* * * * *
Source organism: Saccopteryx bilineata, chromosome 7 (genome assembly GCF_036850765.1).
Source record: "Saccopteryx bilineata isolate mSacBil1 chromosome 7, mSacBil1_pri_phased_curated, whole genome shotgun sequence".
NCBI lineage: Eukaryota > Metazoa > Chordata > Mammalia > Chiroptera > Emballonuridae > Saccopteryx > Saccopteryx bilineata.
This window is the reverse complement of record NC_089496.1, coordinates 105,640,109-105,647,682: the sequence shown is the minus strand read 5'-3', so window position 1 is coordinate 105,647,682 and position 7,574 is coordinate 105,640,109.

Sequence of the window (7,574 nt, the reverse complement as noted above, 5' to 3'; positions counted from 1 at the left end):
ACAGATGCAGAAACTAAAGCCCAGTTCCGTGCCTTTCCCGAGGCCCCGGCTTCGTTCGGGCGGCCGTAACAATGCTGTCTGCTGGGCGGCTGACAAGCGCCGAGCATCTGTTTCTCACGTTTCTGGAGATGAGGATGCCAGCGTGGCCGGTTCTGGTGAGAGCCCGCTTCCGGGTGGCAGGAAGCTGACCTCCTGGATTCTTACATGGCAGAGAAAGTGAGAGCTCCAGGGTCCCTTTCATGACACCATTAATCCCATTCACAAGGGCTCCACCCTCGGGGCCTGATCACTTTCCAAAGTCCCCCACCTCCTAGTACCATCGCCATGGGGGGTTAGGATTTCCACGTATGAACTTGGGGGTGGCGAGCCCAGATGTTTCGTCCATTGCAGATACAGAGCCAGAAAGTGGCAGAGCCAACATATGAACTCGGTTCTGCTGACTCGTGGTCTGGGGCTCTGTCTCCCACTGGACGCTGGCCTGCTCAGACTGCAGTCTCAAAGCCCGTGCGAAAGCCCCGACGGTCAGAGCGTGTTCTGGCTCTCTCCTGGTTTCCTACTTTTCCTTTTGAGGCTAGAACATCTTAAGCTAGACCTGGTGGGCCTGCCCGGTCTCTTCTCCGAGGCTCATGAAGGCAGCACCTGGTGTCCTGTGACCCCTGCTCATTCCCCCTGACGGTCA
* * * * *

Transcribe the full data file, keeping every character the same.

Source organism: Saccopteryx bilineata, chromosome 7 (genome assembly GCF_036850765.1).
Source record: "Saccopteryx bilineata isolate mSacBil1 chromosome 7, mSacBil1_pri_phased_curated, whole genome shotgun sequence".
NCBI lineage: Eukaryota > Metazoa > Chordata > Mammalia > Chiroptera > Emballonuridae > Saccopteryx > Saccopteryx bilineata.
This window is the reverse complement of record NC_089496.1, coordinates 105,640,109-105,647,682: the sequence shown is the minus strand read 5'-3', so window position 1 is coordinate 105,647,682 and position 7,574 is coordinate 105,640,109.

Sequence of the window (7,574 nt, the reverse complement as noted above, 5' to 3'; positions counted from 1 at the left end):
ACAGATGCAGAAACTAAAGCCCAGTTCCGTGCCTTTCCCGAGGCCCCGGCTTCGTTCGGGCGGCCGTAACAATGCTGTCTGCTGGGCGGCTGACAAGCGCCGAGCATCTGTTTCTCACGTTTCTGGAGATGAGGATGCCAGCGTGGCCGGTTCTGGTGAGAGCCCGCTTCCGGGTGGCAGGAAGCTGACCTCCTGGATTCTTACATGGCAGAGAAAGTGAGAGCTCCAGGGTCCCTTTCATGACACCATTAATCCCATTCACAAGGGCTCCACCCTCGGGGCCTGATCACTTTCCAAAGTCCCCCACCTCCTAGTACCATCGCCATGGGGGGTTAGGATTTCCACGTATGAACTTGGGGGTGGCGAGCCCAGATGTTTCGTCCATTGCAGATACAGAGCCAGAAAGTGGCAGAGCCAACATATGAACTCGGTTCTGCTGACTCGTGGTCTGGGGCTCTGTCTCCCACTGGACGCTGGCCTGCTCAGACTGCAGTCTCAAAGCCCGTGCGAAAGCCCCGACGGTCAGAGCGTGTTCTGGCTCTCTCCTGGTTTCCTACTTTTCCTTTTGAGGCTAGAACATCTTAAGCTAGACCTGGTGGGCCTGCCCGGTCTCTTCTCCGAGGCTCATGAAGGCAGCACCTGGTGTCCTGTGACCCCTGCTCATTCCCCCTGACGGTCA